Making a bargain with the devil by turning our money system over to the Jewish Federal Reserve was un-Constitutional in the first place. We need to thank the Federal Reserve for our savings account, take it back into our own piggy bank, dismiss them for bad management, and return the printing of money and the benefits of lending it to the People. The success of Colonial Scrip created by the early American economy so horrified international bankers they didn’t rest until they defeated it.

          Unhooking from the Internationalists should be pretty easy considering that the US has what we need to become totally isolationist. With the exception of a few rare minerals which have a small application in industry, we don’t even need to trade with the rest of the world. Please, go away and leave us alone.

          Benjamin Franklin and Colonial Scrip https://www.peakprosperity.com/forum/hidden-history-according-benjamin-franklin-real-reason-revolutionary-war-has-been-hid-you/4358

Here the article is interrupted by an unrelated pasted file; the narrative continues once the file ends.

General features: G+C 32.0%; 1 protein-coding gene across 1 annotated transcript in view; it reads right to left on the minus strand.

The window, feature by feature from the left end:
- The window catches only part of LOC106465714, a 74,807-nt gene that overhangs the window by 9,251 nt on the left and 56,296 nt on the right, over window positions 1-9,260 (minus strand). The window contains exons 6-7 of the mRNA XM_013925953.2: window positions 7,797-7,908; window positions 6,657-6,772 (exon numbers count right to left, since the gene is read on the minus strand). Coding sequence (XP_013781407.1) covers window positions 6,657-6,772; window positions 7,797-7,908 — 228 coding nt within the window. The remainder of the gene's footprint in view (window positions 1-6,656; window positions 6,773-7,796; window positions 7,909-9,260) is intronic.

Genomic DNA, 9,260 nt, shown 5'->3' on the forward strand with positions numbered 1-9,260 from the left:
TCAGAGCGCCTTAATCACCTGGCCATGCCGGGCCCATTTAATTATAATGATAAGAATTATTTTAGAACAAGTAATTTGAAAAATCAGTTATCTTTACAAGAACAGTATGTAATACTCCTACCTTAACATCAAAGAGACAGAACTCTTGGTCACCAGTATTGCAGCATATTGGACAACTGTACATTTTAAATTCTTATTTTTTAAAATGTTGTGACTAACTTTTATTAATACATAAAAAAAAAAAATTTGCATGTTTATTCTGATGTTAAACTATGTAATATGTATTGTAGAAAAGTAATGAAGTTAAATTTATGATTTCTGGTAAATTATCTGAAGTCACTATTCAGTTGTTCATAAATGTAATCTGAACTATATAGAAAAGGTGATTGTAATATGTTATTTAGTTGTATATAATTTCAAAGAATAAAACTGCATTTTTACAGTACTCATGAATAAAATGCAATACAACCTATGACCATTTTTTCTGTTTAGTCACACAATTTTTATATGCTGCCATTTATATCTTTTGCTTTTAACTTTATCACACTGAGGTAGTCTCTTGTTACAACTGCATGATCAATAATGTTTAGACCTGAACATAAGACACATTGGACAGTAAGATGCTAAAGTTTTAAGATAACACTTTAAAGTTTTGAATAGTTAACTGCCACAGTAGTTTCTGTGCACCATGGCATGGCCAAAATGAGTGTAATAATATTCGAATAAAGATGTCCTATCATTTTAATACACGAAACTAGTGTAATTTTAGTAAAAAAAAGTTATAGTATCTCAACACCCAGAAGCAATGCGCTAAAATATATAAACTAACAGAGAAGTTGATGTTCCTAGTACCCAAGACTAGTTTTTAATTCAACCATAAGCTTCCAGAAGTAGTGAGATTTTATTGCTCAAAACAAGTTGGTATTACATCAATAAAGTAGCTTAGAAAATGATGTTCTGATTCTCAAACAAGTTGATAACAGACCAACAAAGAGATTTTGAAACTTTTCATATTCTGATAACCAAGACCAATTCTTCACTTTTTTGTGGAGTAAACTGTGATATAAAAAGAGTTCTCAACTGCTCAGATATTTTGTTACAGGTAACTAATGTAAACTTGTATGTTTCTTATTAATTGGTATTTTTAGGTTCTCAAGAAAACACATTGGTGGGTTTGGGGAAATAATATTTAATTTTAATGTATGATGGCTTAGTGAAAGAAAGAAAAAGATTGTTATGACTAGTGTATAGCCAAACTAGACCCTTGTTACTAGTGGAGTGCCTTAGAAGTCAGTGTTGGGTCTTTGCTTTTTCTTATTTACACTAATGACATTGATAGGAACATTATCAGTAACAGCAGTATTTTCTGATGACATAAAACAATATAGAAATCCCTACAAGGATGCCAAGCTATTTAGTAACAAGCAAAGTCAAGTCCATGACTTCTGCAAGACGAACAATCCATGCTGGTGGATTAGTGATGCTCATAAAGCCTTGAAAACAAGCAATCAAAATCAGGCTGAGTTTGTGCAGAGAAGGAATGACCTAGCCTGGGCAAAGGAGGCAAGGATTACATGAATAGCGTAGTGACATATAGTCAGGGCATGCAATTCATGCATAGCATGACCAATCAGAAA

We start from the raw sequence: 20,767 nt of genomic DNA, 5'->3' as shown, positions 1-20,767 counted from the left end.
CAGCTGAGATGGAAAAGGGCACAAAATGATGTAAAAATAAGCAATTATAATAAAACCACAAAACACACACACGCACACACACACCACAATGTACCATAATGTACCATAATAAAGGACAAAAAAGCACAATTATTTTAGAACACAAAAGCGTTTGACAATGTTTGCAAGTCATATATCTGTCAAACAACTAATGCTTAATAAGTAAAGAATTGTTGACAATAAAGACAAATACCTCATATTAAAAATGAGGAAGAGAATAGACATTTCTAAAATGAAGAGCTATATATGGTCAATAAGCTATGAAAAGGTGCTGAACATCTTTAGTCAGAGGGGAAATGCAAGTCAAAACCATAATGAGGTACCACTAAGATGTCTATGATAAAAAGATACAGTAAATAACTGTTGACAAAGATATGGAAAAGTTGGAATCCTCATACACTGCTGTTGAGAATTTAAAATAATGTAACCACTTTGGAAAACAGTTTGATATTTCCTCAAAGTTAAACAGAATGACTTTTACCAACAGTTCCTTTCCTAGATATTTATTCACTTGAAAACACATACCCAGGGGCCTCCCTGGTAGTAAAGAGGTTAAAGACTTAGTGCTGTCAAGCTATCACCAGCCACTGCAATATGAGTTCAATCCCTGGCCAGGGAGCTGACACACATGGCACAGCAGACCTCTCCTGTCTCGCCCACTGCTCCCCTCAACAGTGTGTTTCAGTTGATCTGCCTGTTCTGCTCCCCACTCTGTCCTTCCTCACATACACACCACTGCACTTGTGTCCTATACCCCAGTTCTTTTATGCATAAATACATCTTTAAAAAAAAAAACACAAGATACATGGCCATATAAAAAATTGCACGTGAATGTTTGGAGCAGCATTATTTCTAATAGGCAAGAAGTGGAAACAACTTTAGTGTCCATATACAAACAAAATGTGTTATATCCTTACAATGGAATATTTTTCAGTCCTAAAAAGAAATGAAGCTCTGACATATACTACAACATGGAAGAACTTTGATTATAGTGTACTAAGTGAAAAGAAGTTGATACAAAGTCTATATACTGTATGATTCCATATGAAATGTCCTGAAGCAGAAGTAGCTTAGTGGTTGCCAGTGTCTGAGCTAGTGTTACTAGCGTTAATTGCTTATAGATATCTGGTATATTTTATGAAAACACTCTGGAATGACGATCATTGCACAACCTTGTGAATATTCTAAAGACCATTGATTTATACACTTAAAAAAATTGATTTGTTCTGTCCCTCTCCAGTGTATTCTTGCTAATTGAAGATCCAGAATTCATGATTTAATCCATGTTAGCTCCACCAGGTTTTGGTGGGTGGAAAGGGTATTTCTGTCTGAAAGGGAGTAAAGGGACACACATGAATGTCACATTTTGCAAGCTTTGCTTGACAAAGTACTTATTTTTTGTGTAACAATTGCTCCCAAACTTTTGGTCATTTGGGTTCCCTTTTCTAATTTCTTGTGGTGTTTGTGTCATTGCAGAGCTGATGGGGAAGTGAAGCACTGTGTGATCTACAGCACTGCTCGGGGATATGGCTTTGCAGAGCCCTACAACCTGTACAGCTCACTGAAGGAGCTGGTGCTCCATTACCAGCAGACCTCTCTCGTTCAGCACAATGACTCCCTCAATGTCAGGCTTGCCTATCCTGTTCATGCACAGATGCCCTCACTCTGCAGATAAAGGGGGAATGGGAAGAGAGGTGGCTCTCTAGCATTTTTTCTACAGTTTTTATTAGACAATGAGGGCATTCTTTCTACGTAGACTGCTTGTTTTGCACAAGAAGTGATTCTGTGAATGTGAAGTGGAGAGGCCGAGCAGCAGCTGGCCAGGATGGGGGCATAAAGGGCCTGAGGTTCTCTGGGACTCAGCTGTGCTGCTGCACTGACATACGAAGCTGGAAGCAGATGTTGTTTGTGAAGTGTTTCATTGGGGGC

Fighting international bankers at your peril
          http://www.whatreallyhappened.com/WRHARTICLES/allwarsarebankerwars.php#axzz56LlTIgyx

          Bankers benefit from wars, the perspective of a WWI General https://www.ratical.org/ratville/CAH/warisaracket.html

          The fix? gradually replace debt currency with positive money https://www.youtube.com/watch?v=Rd9Pf3Bqp20&t=7s

          As for Jones, I do a slow applause for him, admire his research, thank him for helping us, but always keep in mind that he is a preening Roman Catholic identifying with the coalition of minorities against the Calvinist founders of the US whom he confuses with Protestants. of the US. His thumb on the scale for Roman Catholicism tends to compromise his integrity, unfortunately. I reckon he is jealous of his turf and won’t give credit to the esteemed Michael A. Hoffman II who must not have gotten the memo about the double n code.

    • Alan Donelson
      Alan Donelson says:

      I, for one, regrettably relatively (not totally) ignorant on these matters — “scientifically”, “economically”, “academically”, and “conspiratorially” — choose today to come down on the side (if indeed we really have two sides to this issue), on NO MONEY FROM NOTHING.

    • m
      m says:

      @ Trenchant: Anent your comment that interest is both legitimate and comprehensible.